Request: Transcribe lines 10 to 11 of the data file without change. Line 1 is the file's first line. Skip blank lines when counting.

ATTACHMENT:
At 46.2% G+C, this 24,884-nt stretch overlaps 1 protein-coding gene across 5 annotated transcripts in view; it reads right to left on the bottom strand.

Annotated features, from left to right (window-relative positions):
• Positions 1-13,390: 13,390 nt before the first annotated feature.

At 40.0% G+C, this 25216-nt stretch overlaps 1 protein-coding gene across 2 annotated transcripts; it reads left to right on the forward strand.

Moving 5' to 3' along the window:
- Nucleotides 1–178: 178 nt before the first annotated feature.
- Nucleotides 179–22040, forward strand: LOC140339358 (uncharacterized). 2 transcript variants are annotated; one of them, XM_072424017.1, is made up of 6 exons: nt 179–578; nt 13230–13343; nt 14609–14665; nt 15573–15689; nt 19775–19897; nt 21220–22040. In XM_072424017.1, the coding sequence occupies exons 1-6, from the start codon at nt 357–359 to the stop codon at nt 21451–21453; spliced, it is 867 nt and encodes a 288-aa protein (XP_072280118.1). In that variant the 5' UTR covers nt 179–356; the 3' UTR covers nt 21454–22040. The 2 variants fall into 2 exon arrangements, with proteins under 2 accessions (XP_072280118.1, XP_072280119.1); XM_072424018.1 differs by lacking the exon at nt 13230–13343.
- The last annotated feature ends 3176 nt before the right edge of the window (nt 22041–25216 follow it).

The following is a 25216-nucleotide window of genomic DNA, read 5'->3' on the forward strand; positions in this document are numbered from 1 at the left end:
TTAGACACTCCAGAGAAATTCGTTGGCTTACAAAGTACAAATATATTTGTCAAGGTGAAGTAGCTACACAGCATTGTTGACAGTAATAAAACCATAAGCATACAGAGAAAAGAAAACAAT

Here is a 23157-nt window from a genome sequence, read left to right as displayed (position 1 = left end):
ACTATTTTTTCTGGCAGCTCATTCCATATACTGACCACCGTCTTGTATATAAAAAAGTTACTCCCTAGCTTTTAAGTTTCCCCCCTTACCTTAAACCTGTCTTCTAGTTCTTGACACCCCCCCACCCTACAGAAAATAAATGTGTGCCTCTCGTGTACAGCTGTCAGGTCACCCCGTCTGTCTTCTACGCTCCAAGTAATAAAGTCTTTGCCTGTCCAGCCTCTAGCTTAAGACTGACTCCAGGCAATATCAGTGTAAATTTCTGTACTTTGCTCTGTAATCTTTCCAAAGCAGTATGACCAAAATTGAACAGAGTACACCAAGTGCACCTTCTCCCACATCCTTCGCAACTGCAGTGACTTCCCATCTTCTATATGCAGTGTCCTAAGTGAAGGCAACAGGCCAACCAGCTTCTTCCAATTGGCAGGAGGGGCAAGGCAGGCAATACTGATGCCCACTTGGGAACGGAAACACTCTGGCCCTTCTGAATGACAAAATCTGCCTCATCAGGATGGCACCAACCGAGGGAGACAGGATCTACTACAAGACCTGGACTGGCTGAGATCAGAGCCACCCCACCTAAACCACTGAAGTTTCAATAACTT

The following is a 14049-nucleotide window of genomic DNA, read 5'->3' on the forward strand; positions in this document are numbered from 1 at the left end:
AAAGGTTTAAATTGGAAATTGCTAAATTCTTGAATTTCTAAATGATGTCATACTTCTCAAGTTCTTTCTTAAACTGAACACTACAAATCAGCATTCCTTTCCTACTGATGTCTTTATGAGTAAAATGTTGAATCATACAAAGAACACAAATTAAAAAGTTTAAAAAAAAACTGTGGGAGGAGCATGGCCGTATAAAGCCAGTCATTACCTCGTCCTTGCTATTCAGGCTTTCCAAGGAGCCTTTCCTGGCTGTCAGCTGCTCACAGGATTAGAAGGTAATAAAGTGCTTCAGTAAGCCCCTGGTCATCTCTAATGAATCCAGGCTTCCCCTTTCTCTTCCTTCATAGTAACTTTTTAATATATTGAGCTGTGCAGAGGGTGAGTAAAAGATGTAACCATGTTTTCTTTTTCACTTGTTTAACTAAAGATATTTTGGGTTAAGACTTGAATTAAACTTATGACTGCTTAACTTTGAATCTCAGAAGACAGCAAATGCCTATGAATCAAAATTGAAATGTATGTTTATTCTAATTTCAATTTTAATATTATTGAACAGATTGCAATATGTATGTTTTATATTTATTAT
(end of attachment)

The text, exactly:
TTAGACACTCCAGAGAAATTCGTTGGCTTACAAAGTACAAATATATTTGTCAAGGTGAAGTAGCTACACAGCATTGTTGACAGTAATAAAACCATAAGCATACAGAGAAAAGAAAACAAT

Here is a 23157-nt window from a genome sequence, read left to right as displayed (position 1 = left end):